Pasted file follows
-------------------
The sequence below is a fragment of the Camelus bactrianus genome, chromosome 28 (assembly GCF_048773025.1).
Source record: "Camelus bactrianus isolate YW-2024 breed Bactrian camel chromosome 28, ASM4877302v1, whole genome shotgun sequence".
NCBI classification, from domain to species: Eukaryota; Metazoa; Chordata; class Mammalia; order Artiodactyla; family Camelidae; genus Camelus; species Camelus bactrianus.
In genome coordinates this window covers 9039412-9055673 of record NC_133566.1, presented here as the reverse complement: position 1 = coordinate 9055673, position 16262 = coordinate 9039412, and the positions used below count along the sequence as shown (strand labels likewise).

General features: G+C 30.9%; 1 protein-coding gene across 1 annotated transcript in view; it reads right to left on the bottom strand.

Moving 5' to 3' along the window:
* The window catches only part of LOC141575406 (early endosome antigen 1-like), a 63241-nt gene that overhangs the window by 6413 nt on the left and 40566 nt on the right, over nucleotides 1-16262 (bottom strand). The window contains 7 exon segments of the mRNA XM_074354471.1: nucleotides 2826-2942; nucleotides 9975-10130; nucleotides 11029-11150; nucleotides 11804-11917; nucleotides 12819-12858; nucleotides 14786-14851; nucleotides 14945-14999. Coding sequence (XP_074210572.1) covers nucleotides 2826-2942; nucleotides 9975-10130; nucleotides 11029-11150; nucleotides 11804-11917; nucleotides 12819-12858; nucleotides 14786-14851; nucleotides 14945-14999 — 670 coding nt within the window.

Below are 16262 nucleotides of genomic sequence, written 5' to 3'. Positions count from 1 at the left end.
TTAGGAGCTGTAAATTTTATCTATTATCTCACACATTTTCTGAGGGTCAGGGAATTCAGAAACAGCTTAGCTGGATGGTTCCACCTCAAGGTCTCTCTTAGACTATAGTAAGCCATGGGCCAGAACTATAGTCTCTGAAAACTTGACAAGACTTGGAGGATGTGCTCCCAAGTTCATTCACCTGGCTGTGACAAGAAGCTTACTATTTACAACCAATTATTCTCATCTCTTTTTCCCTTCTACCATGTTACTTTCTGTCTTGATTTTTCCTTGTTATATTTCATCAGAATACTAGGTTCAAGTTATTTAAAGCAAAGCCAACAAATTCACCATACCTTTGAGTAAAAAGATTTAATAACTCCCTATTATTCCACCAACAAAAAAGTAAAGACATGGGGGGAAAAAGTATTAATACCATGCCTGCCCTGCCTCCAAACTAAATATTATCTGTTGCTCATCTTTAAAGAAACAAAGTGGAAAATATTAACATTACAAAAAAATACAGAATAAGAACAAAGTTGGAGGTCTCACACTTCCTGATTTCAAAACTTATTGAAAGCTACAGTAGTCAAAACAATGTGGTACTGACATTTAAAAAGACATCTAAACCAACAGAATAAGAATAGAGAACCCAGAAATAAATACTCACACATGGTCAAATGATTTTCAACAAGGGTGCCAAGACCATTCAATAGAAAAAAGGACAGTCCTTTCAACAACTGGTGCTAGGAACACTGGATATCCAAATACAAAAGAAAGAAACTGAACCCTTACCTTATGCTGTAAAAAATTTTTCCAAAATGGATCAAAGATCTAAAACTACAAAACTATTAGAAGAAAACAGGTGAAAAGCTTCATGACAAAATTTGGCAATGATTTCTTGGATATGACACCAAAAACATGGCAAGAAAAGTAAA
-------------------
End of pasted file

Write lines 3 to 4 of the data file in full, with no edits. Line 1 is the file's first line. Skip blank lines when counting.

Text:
NCBI classification, from domain to species: Eukaryota; Metazoa; Chordata; class Mammalia; order Artiodactyla; family Camelidae; genus Camelus; species Camelus bactrianus.
In genome coordinates this window covers 9039412-9055673 of record NC_133566.1, presented here as the reverse complement: position 1 = coordinate 9055673, position 16262 = coordinate 9039412, and the positions used below count along the sequence as shown (strand labels likewise).